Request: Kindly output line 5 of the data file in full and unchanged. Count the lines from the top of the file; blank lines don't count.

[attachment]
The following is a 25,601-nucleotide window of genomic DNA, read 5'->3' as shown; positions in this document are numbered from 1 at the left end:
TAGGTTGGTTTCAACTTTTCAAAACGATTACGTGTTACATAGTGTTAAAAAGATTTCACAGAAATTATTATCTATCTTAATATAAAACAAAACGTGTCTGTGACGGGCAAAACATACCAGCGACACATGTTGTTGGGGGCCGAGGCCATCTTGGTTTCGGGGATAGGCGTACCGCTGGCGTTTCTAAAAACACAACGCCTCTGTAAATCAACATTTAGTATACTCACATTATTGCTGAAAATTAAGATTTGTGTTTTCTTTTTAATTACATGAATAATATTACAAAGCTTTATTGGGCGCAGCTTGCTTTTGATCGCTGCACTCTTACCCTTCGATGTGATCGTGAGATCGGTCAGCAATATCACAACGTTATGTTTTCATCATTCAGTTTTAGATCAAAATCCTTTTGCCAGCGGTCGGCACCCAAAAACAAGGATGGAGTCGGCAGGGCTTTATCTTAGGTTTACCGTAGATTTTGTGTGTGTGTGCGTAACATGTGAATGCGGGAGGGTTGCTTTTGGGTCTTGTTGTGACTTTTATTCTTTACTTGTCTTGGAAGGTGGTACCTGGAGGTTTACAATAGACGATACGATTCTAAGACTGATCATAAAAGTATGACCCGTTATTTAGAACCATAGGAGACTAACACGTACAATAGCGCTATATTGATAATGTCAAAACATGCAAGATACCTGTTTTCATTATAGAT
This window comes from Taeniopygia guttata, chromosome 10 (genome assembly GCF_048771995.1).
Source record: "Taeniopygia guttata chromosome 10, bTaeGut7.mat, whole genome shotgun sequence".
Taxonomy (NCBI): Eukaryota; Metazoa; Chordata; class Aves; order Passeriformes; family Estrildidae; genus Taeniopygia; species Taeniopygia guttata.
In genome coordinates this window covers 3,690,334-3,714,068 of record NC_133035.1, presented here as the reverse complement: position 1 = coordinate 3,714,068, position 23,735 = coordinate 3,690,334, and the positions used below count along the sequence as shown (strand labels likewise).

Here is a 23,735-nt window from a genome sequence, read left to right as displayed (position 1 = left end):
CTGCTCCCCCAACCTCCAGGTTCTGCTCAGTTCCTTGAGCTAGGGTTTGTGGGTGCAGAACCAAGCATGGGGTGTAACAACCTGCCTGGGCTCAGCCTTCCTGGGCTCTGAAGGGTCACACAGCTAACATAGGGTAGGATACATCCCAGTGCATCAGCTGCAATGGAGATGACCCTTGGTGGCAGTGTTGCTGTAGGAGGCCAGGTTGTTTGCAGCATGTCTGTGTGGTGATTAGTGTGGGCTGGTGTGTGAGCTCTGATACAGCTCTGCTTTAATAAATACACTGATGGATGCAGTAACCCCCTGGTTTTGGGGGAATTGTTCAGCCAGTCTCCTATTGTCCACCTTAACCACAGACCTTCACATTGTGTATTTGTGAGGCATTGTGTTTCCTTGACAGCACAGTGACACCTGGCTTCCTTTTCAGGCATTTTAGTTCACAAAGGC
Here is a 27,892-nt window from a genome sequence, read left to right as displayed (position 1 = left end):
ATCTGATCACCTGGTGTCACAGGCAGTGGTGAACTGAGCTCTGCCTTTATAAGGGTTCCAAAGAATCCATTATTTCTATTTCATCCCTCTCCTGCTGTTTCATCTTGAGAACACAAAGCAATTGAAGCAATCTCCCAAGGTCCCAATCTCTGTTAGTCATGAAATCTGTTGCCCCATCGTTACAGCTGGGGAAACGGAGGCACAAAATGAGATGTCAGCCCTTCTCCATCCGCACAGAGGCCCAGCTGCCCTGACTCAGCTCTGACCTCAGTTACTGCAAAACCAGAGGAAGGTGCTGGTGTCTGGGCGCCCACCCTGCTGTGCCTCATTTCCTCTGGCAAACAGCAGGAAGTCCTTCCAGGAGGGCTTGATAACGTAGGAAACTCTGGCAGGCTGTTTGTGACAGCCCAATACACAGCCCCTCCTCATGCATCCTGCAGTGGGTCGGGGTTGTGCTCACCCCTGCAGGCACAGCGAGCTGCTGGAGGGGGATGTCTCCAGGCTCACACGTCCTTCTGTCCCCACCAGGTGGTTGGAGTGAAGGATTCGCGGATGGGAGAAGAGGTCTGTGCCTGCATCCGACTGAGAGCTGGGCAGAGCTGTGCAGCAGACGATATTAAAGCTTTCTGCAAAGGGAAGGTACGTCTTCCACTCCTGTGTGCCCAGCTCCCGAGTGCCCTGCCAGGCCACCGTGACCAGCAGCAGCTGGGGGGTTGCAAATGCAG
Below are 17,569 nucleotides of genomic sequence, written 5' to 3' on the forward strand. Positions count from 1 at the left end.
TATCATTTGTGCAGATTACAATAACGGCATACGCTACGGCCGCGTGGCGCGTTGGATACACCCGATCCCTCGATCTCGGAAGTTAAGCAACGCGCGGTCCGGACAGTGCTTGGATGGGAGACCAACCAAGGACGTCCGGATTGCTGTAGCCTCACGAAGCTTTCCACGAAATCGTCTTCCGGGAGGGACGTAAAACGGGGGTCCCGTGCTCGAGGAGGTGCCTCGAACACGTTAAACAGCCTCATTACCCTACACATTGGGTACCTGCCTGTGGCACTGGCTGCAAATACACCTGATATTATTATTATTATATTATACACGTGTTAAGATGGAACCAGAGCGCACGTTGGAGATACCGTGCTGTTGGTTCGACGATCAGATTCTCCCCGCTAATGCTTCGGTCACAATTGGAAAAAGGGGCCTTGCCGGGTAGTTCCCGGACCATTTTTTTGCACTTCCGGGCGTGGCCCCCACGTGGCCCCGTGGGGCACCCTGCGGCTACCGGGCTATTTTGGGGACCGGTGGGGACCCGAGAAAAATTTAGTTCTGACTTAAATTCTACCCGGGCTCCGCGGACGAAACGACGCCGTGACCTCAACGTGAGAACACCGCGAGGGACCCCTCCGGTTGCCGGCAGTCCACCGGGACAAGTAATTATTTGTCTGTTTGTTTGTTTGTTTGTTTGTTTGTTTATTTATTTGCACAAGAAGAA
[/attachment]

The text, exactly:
Taxonomy (NCBI): Eukaryota; Metazoa; Chordata; class Aves; order Passeriformes; family Estrildidae; genus Taeniopygia; species Taeniopygia guttata.